“You’re missing the point. In Hebrew narrative, names of the characters reflect their role in the story (Abraham, Israel, Adam, e.g.). ”

    No I am not and no they don’t. The OT tells us their real names or God lied or let lies into the Bible. What you are missing out on are the ramifications of your altered versions and what they do to God and salvation.

    “By introducing characters with foreign names (Moses also has a foreign name, by the way), the author is telling us how to interpret their story. See the interview for more details.”

    Where did you get that idea? Certainly not from the Bible or God. There is nothing anywhere that supports that kind of thinking. It is an excuse to avoid the truth found in God’s word.

    “Because people didn’t misunderstand the book—you do. In Jesus’ day, the book was understood to be precisely that: a story. The evidence lies in the fact that the story was retold and reshaped differently by different communities.”

    Me and millions of other believers but you would be the one who doesn’t understand the book. Wrong again on your part for there is no divine instructions anywhere that say it is only a story. You also do not have any textual support for that type of thinking. it is a true story about Esther and one facet of her life. Again, you have no evidence it was reshuffled and retold differently in different communities or that there are 3 different versions.

    “In any case, what lies are you talking about? ”

    Nice dodge on your part as you avoid dealing with Jesus’ not correcting any of the OT. That is your major problem. Jesus had ample opportunity to correct anything that was wrong in the OT and he did not

    You can point to different editions, name meanings and so on all you want but you do not have Jesus’ stamp of approval. My side does.The question is why are you afraid of it being a true story?
    Jesus also did not correct Genesis 1-10 so those who oppose those chapters are in error as well.

    The Bible contains the true story of Esther and the events, dialogues and so on took place exactly as recorded.

     
    • ageofrocks

      February 15, 2015 at 6:50 am

      “Esther 2:19 refers to them as virgins thus no sex took place as you insist. You are reading your own ideas into the situation.”

      Yes, the king preferred virgins to delight him sexually for one night… That’s what the text suggests; I don’t know of any commentator that missed this point, except for you.

      “That is still not evidence for anything except their parents favored non-hebrew names.”

      Why is it so difficult to see? It is the author that picked the names, not anyone’s parents. Do you really think faithful Hebrews would name their children after foreign deities? As one who claims to be trained in archeology, you ought to know better than this. The foreign names of the Jewish protagonists is a tell-tale sign of the story’s intent, which gives it a beautifully ironic twist.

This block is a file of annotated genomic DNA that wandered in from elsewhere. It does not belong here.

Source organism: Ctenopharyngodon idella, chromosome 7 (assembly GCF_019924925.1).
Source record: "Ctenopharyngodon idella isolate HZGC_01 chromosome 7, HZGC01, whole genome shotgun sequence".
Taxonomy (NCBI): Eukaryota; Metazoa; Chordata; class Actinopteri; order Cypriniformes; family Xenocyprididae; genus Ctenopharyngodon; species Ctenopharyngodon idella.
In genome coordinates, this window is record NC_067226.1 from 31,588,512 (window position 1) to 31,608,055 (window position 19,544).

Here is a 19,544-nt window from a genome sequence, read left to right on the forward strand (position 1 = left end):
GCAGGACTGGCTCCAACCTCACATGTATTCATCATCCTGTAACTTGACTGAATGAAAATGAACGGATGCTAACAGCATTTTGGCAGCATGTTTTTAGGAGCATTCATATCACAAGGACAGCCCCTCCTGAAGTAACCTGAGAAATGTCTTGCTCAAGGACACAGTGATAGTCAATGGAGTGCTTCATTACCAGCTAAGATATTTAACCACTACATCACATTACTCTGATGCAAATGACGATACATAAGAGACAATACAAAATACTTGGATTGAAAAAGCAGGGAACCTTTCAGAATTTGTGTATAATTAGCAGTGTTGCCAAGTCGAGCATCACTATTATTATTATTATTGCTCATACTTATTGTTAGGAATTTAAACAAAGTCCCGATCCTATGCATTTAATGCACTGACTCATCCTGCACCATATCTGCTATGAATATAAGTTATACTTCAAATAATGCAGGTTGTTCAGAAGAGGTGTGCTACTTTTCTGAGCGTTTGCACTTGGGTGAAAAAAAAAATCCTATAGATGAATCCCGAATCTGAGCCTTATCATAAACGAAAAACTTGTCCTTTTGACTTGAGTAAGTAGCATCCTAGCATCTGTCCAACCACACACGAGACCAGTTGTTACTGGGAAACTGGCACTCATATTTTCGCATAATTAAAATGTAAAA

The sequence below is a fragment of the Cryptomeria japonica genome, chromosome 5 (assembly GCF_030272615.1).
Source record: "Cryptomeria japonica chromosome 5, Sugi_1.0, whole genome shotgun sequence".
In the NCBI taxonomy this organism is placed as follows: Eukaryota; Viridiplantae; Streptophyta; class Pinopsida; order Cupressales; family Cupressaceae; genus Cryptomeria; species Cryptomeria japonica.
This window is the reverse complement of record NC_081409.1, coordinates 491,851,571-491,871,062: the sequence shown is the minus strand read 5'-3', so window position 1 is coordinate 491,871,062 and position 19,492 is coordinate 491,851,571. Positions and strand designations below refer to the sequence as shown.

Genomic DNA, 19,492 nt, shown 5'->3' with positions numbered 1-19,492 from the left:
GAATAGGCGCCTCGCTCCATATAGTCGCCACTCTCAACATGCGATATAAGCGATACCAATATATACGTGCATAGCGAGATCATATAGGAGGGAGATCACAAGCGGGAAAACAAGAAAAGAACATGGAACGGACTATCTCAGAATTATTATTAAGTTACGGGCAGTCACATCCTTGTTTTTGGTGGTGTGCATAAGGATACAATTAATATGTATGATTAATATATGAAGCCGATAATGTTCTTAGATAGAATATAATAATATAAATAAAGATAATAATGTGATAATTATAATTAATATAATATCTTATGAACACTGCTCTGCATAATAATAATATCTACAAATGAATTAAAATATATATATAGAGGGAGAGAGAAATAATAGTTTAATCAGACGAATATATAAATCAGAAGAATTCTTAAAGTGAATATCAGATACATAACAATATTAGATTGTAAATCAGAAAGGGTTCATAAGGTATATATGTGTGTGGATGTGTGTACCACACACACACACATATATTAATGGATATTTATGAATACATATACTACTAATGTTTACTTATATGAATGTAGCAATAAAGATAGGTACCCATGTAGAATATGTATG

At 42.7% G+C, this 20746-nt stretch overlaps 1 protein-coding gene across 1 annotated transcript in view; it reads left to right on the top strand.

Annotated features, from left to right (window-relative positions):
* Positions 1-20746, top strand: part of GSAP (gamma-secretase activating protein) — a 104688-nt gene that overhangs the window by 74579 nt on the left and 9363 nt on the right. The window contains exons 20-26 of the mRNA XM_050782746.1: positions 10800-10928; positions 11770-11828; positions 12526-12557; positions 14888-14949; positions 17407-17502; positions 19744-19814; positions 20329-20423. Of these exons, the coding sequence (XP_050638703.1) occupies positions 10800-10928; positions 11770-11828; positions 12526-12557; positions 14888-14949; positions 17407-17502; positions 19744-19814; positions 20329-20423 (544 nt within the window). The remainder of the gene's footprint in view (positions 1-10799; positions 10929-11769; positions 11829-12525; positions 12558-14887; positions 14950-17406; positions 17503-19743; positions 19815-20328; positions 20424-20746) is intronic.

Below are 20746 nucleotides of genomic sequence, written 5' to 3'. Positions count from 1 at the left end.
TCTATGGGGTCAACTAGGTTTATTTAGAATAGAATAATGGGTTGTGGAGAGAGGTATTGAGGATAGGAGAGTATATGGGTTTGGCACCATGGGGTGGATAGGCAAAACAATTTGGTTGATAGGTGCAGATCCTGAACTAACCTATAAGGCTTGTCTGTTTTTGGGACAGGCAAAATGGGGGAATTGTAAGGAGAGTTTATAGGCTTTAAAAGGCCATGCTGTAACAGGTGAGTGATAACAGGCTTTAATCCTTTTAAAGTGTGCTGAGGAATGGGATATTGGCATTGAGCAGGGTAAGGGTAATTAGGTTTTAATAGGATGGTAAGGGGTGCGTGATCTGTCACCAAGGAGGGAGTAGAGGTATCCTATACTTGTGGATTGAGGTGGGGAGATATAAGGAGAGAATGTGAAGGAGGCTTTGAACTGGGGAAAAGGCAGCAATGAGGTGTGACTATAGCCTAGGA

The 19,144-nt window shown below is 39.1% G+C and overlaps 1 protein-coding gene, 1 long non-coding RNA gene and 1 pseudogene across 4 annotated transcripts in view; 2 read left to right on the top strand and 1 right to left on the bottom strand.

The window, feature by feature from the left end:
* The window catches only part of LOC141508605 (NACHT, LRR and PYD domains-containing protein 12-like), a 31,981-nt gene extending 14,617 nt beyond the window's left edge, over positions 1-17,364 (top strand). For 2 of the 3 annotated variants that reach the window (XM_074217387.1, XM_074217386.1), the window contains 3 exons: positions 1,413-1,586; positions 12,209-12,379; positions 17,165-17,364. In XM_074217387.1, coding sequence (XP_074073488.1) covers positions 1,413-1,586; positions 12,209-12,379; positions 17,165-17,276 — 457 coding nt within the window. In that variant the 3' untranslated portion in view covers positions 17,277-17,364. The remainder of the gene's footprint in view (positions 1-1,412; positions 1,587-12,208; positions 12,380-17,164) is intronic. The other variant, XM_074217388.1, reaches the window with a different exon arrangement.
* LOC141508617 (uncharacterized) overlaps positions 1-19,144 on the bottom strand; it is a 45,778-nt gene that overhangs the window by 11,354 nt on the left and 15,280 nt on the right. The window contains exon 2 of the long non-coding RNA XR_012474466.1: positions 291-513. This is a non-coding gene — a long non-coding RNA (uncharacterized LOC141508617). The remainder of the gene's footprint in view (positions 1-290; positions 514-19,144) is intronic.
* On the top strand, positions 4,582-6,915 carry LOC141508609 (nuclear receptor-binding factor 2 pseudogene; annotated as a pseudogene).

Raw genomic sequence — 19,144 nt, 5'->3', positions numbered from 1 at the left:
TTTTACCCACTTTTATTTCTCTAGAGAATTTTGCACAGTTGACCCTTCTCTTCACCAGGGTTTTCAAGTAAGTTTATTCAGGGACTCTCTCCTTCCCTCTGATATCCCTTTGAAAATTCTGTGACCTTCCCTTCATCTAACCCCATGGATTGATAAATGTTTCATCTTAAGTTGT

“The OT tells us their real names or God lied or let lies into the Bible. What you are missing out on are the ramifications of your altered versions and what they do to God and salvation.”

      Stories are not lies; they are ways of telling deep truths. Again, you claim to be trained in theology and archeology, but cannot see this?

      What do you mean by *my* altered versions? Are you unaware that there are 3+ manuscript traditions of Esther, all of which differ from each other substantially? All three of them have been accepted as canonical by Jewish/Christian circles, too.

      “Where did you get that idea? Certainly not from the Bible or God.”

      Hebrew tradition/storytelling, and the text of Esther. It takes very basic reading skills to pick up on these details… Each character takes upon the role of their namesake in the story. Is this coincidence? No, it’s just good narrative.

      “Me and millions of other believers but you would be the one who doesn’t understand the book. Wrong again on your part for there is no divine instructions anywhere that say it is only a story. You also do not have any textual support for that type of thinking. it is a true story about Esther and one facet of her life. Again, you have no evidence it was reshuffled and retold differently in different communities or that there are 3 different versions.”

      This entire paragraph is absolutely childish, I hate to say. Pick up a Septuagint and read the book of Esther. Then pick up a Hebrew Bible (or even an NIV/NASB/KJV) and read the same book. Notice any differences?

      Why are you so offended by the possibility that the story could just be good historical fiction? We have no indication that it should otherwise.

      “Nice dodge on your part as you avoid dealing with Jesus’ not correcting any of the OT.”

      Was that his mission..? I didn’t dodge anything here. 😉

      “You can point to different editions, name meanings and so on all you want but you do not have Jesus’ stamp of approval. My side does.”

      This is the basis of your delusion, David. You sincerely believe that Jesus would support every word that you write, but in so doing, you misrepresent the faith and place a stumbling block before believers.